I like a Meyer Lemon aioli or a blood orange aioli this time of year for a steamed vegetable platter. Perhaps even with a small amount of zest -- of course this idea is in keeping with the zing that a squeeze of lemon or citrus will give to veggies just before serving. I like to season the vegetables with good quaity sea salt and a light dusting of freshly cracked pepper -- that's it. I let the aioli do the rest. When I happen to be dining alone at home, one of my favorite dinners is just this: steamed vegetables and aioli.

                  Wine pairing ideas (you knew to ask this!): I like Vouvray because of its lovely herbal and citrus tones (and you can find great inexpensive ones). Same reason for Savennieres, also from the Loire. Pinot Gris, those from Washington and Oregon right now are wonderful. Luna makes what they call a Pinot Grigio but it's actually a Pinot Gris (different style of winemaking and growing for the same grape) that's really lovely. I like only a few Sauvignon Blancs, like Miner from Napa, but I don't care for the overblown every-one-tastes-the-same New Zealand style of SB. I really like the Chappellet Chenin Blanc, and the one from Elizabeth Pressler (a good buy). I also like Arneis, from Piedmont, for this dish. I've just gone through the world in my mind (truly) and these are the best, IMO.

                  1. re: maria lorraine

                    I love the idea of a Meyer Lemon aioli - can't believe I never thought of it - and the blood orange sounds wonderful too. Casa Mono has bacalao croquetas with a delicious orange one. Thanks so much for the ideas!

                    1. re: maria lorraine

                      Yes, m'dear Maria Lorraine, I knew to ask. Your knowledge never ceases to delight and teach me. I extend my deep appreciation.

                      1. re: maria lorraine

                        One of the Chenin Blancs I mentioned is actually Elizabeth Spencer,
                        a partnership between Elizabeth Pressler [which is what I wrote, incorrectly] and Spencer Graham. Based in Rutherford, in Napa Valley.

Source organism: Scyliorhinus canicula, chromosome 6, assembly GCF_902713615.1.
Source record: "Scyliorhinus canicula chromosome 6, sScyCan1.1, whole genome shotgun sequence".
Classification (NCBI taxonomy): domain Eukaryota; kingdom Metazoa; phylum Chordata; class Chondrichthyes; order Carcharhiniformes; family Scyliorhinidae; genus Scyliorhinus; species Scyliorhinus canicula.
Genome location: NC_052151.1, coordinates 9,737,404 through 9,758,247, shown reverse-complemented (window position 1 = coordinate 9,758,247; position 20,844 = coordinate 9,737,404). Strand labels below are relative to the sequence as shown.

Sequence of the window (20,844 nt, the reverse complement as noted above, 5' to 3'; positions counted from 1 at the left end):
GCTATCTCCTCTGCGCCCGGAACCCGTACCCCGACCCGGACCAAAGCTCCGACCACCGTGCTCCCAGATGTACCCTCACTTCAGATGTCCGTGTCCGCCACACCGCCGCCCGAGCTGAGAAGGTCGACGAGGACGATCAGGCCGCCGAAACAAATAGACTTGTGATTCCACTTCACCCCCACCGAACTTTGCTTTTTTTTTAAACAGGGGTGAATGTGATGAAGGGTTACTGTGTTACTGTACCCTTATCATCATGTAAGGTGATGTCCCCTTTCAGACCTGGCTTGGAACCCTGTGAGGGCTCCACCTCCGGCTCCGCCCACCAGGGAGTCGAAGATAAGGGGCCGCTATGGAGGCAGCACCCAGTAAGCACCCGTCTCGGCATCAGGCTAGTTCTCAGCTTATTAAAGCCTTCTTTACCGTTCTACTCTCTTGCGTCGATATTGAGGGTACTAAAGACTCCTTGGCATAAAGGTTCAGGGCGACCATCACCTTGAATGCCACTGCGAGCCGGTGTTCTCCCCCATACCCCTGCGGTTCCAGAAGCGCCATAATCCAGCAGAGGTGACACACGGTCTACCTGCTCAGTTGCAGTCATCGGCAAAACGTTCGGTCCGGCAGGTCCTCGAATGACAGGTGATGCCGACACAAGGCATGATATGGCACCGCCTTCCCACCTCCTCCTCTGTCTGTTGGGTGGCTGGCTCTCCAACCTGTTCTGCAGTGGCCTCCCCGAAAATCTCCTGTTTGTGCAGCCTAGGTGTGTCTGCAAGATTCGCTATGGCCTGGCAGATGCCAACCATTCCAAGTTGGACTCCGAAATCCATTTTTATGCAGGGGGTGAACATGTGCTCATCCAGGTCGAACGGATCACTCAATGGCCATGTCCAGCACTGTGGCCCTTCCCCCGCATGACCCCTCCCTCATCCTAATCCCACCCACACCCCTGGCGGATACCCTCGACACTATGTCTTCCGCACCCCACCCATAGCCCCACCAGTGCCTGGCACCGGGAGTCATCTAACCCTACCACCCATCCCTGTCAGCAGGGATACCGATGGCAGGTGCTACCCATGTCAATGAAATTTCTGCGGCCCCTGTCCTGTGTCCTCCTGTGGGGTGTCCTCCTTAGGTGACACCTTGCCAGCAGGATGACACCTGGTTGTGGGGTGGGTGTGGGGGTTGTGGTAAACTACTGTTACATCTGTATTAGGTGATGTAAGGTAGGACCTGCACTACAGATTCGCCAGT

2. re: maria lorraine

                  Thank you! This has happened to me often, and I always just ended up throwing the mixture out. I'll try this.

                  1. re: maria lorraine

                    Marie,

                    Loved reading your posts about aioli. I love it! Will you share your standard recipe? I like to use all olive oil but many recipes call for grape seed oil as well. What do you do?

                    1. re: bananafran

                      I use olive oil. I believe grape seed oil is an unhealthy oil, with far too much Omega 6, so much so it throws off the critical Omega 3/Omega 6 ratio that must be maintained.

                      For a recipe, I use any standard aioli recipe. I have found that the metal blades of some processors are too violent and get in the way of the aioli thickening. Instead use the plastic dough blade. Or use, the wire whisk in your mixer. Or the whisk by hand.

                      I do whip the egg yolks quite a bit before adding any oil -- till they're light and frothy. I find this works the best.

                      Informative thread on aioli here, with tips and recipes:
                      http://chowhound.chow.com/topics/5413...

                      and here:
                      http://chowhound.chow.com/topics/8900...

                  2. Thanks for your input, everyone.

                    I have made aioli successfully in the past. Unfortunately, for whatever reason, I had no luck yesterday. Now, I have some good back up plans should this ever happen again.